These missions have provided astounding views of the universe and new knowledge of our solar system, but there is still so much more to "see" and learn. And, as missions become progressively more daring, and thus more difficult, more advanced capabilities are needed. However, before new, untried technologies are used for the first time on complex exploration missions, engineers and scientists want to make sure they will operate well, and safely, in the hazardous environment of space.
To accomplish this, NASA's Office of Space Science (OSS) and Office of Earth Science jointly established the New Millennium Program (NMP) in 1995an ambitious, exciting vision to speed up space exploration through the development and testing of leading-edge technologies. A unique program, managed by the Jet Propulsion Laboratory/California Institute of Technology, NMP provides a critical bridge from initial concept to exploration-mission use. Through NMP, selected technologies are demonstrated in the "laboratory" of space that can't be replicated on Earth.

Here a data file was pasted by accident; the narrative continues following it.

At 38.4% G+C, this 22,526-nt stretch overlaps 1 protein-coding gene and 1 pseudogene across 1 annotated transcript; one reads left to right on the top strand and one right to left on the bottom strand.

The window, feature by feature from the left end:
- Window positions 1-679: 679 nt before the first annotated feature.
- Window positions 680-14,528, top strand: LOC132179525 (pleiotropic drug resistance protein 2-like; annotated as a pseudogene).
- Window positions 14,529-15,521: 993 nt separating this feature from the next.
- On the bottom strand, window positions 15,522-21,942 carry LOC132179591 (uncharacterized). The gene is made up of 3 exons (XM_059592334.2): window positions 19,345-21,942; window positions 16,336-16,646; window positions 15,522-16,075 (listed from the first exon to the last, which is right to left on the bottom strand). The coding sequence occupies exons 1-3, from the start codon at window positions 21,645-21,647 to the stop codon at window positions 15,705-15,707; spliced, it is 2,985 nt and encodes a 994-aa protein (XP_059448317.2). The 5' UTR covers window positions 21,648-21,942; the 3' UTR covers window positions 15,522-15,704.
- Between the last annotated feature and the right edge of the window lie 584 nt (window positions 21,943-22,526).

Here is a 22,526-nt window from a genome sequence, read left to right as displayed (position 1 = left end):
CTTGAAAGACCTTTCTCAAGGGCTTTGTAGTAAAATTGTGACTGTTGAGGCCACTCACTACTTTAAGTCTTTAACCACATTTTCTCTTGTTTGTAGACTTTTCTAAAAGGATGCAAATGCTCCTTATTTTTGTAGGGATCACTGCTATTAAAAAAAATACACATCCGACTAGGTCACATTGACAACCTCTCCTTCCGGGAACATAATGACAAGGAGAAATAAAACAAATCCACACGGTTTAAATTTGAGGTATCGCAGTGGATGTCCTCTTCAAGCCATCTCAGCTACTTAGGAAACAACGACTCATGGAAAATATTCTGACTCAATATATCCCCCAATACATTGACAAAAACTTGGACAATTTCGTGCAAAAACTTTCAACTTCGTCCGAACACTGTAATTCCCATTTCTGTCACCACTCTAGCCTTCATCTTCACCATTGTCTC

Since its inception over a decade ago, NMP has validated many innovative technologies for both Earth science and space science missions. Now funded and managed solely out of NASA's newly formed Science Mission Directorate (SMD), the Program continues to demonstrate advanced technologies that will enable space science missions of the 21st century with significant (a several-generation leap) technical capabilities.
Highly advanced technologies are key to more capable, powerful, and efficient spacecraft and science instruments. They are also key to gathering new and exciting scientific knowledge of our solar system and of our universe.
Read Professor Starr's Dream Trip, the whimsical story of a hypothetical scientist and how a technology validated by an NMP mission enabled him to achieve his dream mission of exploration.